BACE1 deficiency causes altered neuronal activity and neurodegeneration

Xiangyou Hu, Xiangdong Zhou, Wanxia He, Jun Yang, Wencheng Xiong, Philip Wong, Christopher G. Wilson, Riqiang Yan

Research output: Contribution to journalArticle

109 Citations (Scopus)

Abstract

BACE1 is required for the release of β-amyloid (Aβ) in vivo, and inhibition of BACE1 activity is targeted for reducing Aβ generation in Alzheimer's patients. To further our understanding of the safe use of BACE1 inhibitors in human patients, we aimed to study the physiological functions of BACE1 by characterizing BACE1-null mice. Here, we report the finding of spontaneous behavioral seizures in BACE1-null mice. Electroencephalographic recordings revealed abnormal spike-wave discharges in BACE1-null mice, and kainic acidinduced seizures also occurred more frequently in BACE1-null mice compared with their wild-type littermates. Biochemical and morphological studies showed that axonal and surface levels of Nav1.2 were significantly elevated in BACE1-null mice, consistent with the increased fast sodium channel current recorded from BACE1-null hippocampal neurons. Patch-clamp recording also showed altered intrinsic firing properties of isolated BACE1-null hippocampal neurons. Furthermore, population spikes were significantly increased in BACE1-null brain slices, indicating hyperexcitability of BACE1-null neurons. Together, our results suggest that increased sodium channel activity contributes to the epileptic behaviors observed in BACE1-null mice. The knowledge from this study is crucial for the development of BACE1 inhibitors for Alzheimer's therapy and to the applicative study of epilepsy.

Original languageEnglish (US)
Pages (from-to)8819-8829
Number of pages11
JournalJournal of Neuroscience
Volume30
Issue number26
DOIs
StatePublished - Jun 30 2010

Fingerprint

Sodium Channels
Neurons
Seizures
Amyloid
Epilepsy
Brain
Population
Therapeutics
Inhibition (Psychology)

ASJC Scopus subject areas

  • Neuroscience(all)

Cite this

Hu, X., Zhou, X., He, W., Yang, J., Xiong, W., Wong, P., ... Yan, R. (2010). BACE1 deficiency causes altered neuronal activity and neurodegeneration. Journal of Neuroscience, 30(26), 8819-8829. https://doi.org/10.1523/JNEUROSCI.1334-10.2010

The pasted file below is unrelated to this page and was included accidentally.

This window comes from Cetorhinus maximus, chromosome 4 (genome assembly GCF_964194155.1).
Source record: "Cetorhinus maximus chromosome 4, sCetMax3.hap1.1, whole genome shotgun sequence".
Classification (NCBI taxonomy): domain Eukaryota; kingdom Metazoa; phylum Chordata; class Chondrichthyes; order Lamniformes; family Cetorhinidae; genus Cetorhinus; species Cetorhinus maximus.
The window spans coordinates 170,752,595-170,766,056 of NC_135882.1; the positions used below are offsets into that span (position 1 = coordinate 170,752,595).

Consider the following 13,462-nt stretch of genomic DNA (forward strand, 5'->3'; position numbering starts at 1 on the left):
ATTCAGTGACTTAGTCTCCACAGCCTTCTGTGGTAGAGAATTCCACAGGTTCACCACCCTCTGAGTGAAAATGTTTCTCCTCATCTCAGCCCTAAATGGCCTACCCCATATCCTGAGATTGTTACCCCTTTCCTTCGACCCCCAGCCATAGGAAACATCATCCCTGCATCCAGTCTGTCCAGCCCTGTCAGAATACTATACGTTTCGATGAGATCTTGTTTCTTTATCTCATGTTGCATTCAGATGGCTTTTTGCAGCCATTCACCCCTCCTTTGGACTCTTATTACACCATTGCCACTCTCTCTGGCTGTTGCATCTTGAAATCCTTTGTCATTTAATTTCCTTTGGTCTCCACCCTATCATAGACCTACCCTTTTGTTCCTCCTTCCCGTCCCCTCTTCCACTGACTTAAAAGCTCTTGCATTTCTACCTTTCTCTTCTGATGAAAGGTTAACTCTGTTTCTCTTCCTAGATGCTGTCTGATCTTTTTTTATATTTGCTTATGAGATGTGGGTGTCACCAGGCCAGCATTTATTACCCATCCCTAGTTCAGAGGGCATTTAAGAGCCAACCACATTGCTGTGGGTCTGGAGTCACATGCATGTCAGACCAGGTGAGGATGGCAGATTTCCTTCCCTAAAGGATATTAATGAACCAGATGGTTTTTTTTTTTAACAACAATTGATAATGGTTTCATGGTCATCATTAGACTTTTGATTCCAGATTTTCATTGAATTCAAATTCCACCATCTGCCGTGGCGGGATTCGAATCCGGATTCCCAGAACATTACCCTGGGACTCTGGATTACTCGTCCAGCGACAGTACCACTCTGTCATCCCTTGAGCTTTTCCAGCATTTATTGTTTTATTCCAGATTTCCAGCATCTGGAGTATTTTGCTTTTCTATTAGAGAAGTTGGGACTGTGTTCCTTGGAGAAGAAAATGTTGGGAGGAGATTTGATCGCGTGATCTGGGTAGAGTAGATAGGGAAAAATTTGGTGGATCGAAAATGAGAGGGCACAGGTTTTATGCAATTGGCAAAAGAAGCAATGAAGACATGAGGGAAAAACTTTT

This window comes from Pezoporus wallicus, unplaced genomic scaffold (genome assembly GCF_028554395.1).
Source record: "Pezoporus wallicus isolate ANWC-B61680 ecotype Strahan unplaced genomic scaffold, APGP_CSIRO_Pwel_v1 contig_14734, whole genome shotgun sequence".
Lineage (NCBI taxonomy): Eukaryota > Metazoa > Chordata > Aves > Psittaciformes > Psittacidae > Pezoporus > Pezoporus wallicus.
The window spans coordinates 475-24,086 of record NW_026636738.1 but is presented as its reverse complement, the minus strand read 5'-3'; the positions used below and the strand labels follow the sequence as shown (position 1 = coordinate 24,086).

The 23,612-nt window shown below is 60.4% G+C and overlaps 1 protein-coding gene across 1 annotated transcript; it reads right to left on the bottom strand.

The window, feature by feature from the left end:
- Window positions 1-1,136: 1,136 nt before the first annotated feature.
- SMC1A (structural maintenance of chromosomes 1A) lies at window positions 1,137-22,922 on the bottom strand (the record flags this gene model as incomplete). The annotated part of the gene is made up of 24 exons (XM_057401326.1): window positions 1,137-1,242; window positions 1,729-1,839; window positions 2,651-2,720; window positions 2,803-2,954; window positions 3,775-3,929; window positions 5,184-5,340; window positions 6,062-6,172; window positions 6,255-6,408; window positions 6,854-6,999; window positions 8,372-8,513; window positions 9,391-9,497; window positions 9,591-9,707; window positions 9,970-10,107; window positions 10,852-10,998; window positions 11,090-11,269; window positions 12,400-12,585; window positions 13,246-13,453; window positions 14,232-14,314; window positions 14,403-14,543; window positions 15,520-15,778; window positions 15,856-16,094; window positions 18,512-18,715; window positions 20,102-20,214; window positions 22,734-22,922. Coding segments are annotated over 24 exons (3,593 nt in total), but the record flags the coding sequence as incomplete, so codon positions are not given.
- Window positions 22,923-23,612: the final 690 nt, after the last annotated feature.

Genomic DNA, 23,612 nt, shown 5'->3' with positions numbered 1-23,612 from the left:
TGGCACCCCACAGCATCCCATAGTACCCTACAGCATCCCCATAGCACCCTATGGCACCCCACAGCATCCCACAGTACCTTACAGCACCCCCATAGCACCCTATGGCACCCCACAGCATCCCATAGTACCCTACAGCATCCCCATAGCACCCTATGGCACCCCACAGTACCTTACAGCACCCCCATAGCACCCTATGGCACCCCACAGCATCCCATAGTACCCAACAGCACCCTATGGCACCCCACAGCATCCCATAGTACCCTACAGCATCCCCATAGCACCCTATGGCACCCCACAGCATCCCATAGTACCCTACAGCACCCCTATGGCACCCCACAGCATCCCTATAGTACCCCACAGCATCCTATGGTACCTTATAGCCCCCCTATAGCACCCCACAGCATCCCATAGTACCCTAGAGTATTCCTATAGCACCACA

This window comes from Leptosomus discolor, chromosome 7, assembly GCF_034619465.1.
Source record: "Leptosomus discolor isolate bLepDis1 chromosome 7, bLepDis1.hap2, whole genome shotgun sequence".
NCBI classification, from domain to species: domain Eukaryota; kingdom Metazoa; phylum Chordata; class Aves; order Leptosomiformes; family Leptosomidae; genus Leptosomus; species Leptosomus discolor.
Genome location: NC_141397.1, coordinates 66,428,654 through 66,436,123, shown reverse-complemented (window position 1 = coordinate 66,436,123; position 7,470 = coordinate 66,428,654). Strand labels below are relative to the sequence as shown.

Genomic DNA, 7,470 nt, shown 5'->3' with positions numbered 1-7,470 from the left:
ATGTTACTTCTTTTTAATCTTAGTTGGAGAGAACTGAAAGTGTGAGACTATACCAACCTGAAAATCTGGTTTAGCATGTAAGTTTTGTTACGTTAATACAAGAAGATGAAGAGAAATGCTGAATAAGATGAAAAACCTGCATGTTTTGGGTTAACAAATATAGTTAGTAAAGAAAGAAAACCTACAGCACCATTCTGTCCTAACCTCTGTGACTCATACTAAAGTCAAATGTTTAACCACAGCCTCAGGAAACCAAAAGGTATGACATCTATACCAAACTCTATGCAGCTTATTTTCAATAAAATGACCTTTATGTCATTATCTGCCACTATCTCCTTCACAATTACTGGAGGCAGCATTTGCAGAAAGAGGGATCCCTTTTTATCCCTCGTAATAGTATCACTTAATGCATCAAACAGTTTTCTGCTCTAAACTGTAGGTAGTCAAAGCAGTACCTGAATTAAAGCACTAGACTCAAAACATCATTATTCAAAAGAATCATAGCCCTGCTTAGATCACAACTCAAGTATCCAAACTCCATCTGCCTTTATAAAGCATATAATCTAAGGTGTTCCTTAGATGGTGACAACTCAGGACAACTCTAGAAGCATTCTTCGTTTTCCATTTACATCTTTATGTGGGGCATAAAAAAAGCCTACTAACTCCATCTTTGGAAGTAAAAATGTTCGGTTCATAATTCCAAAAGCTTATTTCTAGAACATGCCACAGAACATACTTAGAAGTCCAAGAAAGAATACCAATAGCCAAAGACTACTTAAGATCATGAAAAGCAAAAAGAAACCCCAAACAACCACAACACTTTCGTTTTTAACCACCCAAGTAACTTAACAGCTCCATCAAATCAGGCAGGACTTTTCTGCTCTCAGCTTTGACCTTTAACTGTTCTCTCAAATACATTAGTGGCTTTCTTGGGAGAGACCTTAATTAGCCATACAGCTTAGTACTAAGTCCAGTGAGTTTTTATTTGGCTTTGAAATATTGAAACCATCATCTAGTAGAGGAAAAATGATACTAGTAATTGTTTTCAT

BACE1 deficiency causes altered neuronal activity and neurodegeneration. / Hu, Xiangyou; Zhou, Xiangdong; He, Wanxia; Yang, Jun; Xiong, Wencheng; Wong, Philip; Wilson, Christopher G.; Yan, Riqiang.

In: Journal of Neuroscience, Vol. 30, No. 26, 30.06.2010, p. 8819-8829.

Research output: Contribution to journalArticle

Hu, X, Zhou, X, He, W, Yang, J, Xiong, W, Wong, P, Wilson, CG & Yan, R 2010, 'BACE1 deficiency causes altered neuronal activity and neurodegeneration', Journal of Neuroscience, vol. 30, no. 26, pp. 8819-8829. https://doi.org/10.1523/JNEUROSCI.1334-10.2010
Hu, Xiangyou ; Zhou, Xiangdong ; He, Wanxia ; Yang, Jun ; Xiong, Wencheng ; Wong, Philip ; Wilson, Christopher G. ; Yan, Riqiang. / BACE1 deficiency causes altered neuronal activity and neurodegeneration. In: Journal of Neuroscience. 2010 ; Vol. 30, No. 26. pp. 8819-8829.
@article{a7f941e155cc4e89bda11e8ae0067edb,
title = "BACE1 deficiency causes altered neuronal activity and neurodegeneration",
abstract = "BACE1 is required for the release of β-amyloid (Aβ) in vivo, and inhibition of BACE1 activity is targeted for reducing Aβ generation in Alzheimer's patients. To further our understanding of the safe use of BACE1 inhibitors in human patients, we aimed to study the physiological functions of BACE1 by characterizing BACE1-null mice. Here, we report the finding of spontaneous behavioral seizures in BACE1-null mice. Electroencephalographic recordings revealed abnormal spike-wave discharges in BACE1-null mice, and kainic acidinduced seizures also occurred more frequently in BACE1-null mice compared with their wild-type littermates. Biochemical and morphological studies showed that axonal and surface levels of Nav1.2 were significantly elevated in BACE1-null mice, consistent with the increased fast sodium channel current recorded from BACE1-null hippocampal neurons. Patch-clamp recording also showed altered intrinsic firing properties of isolated BACE1-null hippocampal neurons. Furthermore, population spikes were significantly increased in BACE1-null brain slices, indicating hyperexcitability of BACE1-null neurons. Together, our results suggest that increased sodium channel activity contributes to the epileptic behaviors observed in BACE1-null mice. The knowledge from this study is crucial for the development of BACE1 inhibitors for Alzheimer's therapy and to the applicative study of epilepsy.",